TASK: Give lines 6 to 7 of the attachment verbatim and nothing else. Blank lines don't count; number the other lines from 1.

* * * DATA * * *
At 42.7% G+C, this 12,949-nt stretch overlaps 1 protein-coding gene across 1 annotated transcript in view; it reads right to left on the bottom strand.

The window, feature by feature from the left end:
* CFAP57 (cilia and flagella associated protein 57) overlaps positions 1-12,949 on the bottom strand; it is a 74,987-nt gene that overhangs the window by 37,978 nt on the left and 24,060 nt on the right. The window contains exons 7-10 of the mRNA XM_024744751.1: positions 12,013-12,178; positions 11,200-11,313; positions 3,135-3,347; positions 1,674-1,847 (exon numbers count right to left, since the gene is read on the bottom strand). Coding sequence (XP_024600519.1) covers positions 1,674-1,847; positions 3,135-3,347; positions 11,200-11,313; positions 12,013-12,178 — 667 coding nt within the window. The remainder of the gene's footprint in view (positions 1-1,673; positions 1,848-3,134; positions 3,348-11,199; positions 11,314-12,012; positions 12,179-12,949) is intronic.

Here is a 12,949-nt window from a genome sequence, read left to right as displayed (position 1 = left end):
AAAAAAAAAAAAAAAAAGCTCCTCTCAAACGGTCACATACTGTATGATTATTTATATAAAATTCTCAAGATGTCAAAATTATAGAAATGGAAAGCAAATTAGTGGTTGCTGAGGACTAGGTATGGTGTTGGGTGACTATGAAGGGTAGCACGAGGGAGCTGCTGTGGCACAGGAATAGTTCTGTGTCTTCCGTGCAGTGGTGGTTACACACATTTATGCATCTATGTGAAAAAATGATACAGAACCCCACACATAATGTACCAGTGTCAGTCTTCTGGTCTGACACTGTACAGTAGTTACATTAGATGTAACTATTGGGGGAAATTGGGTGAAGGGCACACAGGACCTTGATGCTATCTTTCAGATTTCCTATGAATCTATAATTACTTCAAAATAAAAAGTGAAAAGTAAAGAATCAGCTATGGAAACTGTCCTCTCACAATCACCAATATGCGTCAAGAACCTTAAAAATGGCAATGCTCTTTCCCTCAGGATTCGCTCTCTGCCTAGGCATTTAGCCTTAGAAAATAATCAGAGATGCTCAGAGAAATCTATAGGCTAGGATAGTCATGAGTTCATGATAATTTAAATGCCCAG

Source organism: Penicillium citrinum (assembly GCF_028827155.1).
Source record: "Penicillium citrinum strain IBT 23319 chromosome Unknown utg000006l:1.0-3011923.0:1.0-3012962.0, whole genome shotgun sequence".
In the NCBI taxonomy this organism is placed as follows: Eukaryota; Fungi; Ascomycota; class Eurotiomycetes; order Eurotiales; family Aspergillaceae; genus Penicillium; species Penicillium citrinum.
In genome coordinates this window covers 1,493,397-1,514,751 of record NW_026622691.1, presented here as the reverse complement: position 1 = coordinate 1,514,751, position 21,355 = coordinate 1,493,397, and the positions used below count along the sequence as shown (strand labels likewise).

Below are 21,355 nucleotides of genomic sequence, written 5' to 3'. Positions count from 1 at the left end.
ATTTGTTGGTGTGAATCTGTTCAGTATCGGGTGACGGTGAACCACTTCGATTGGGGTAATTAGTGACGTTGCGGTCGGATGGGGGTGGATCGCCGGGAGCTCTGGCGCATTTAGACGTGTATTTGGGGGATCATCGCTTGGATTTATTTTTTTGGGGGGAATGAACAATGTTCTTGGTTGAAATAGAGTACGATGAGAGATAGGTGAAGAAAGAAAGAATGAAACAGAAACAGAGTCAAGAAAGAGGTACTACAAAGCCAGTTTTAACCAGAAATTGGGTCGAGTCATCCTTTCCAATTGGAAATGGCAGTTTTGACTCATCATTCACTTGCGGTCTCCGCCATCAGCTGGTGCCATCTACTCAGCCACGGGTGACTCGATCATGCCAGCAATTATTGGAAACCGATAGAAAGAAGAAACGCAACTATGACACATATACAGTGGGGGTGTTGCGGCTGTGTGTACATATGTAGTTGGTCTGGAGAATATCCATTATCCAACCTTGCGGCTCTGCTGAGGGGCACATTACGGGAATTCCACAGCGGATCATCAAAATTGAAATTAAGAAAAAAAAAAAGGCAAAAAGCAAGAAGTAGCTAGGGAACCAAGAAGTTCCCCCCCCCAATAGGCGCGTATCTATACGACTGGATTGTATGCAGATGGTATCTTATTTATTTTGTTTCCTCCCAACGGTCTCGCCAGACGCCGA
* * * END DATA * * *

Source organism: Penicillium citrinum (assembly GCF_028827155.1).
Source record: "Penicillium citrinum strain IBT 23319 chromosome Unknown utg000006l:1.0-3011923.0:1.0-3012962.0, whole genome shotgun sequence".